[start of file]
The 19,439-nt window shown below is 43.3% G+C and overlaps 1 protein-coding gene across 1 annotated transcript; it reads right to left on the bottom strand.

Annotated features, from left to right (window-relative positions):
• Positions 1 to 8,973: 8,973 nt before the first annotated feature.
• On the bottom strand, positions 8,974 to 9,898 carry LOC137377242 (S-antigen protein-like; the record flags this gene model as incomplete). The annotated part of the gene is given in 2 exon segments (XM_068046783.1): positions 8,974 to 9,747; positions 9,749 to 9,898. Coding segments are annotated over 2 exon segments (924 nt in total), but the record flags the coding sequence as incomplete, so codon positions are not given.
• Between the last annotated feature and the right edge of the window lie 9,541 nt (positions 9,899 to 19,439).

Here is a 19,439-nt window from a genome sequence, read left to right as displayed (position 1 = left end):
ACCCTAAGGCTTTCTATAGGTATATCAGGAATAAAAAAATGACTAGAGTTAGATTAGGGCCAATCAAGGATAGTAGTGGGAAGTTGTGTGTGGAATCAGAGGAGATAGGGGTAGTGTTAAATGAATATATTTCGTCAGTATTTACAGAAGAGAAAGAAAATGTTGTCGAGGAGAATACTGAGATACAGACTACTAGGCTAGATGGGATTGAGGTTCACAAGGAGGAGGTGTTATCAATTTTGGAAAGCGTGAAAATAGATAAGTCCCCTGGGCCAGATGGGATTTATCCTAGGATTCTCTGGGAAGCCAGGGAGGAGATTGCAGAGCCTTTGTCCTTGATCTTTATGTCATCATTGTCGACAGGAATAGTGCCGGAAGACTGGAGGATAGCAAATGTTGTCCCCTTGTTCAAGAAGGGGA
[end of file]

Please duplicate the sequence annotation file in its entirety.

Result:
The 19,439-nt window shown below is 43.3% G+C and overlaps 1 protein-coding gene across 1 annotated transcript; it reads right to left on the bottom strand.

Annotated features, from left to right (window-relative positions):
• Positions 1 to 8,973: 8,973 nt before the first annotated feature.
• On the bottom strand, positions 8,974 to 9,898 carry LOC137377242 (S-antigen protein-like; the record flags this gene model as incomplete). The annotated part of the gene is given in 2 exon segments (XM_068046783.1): positions 8,974 to 9,747; positions 9,749 to 9,898. Coding segments are annotated over 2 exon segments (924 nt in total), but the record flags the coding sequence as incomplete, so codon positions are not given.
• Between the last annotated feature and the right edge of the window lie 9,541 nt (positions 9,899 to 19,439).

Here is a 19,439-nt window from a genome sequence, read left to right as displayed (position 1 = left end):
ACCCTAAGGCTTTCTATAGGTATATCAGGAATAAAAAAATGACTAGAGTTAGATTAGGGCCAATCAAGGATAGTAGTGGGAAGTTGTGTGTGGAATCAGAGGAGATAGGGGTAGTGTTAAATGAATATATTTCGTCAGTATTTACAGAAGAGAAAGAAAATGTTGTCGAGGAGAATACTGAGATACAGACTACTAGGCTAGATGGGATTGAGGTTCACAAGGAGGAGGTGTTATCAATTTTGGAAAGCGTGAAAATAGATAAGTCCCCTGGGCCAGATGGGATTTATCCTAGGATTCTCTGGGAAGCCAGGGAGGAGATTGCAGAGCCTTTGTCCTTGATCTTTATGTCATCATTGTCGACAGGAATAGTGCCGGAAGACTGGAGGATAGCAAATGTTGTCCCCTTGTTCAAGAAGGGGA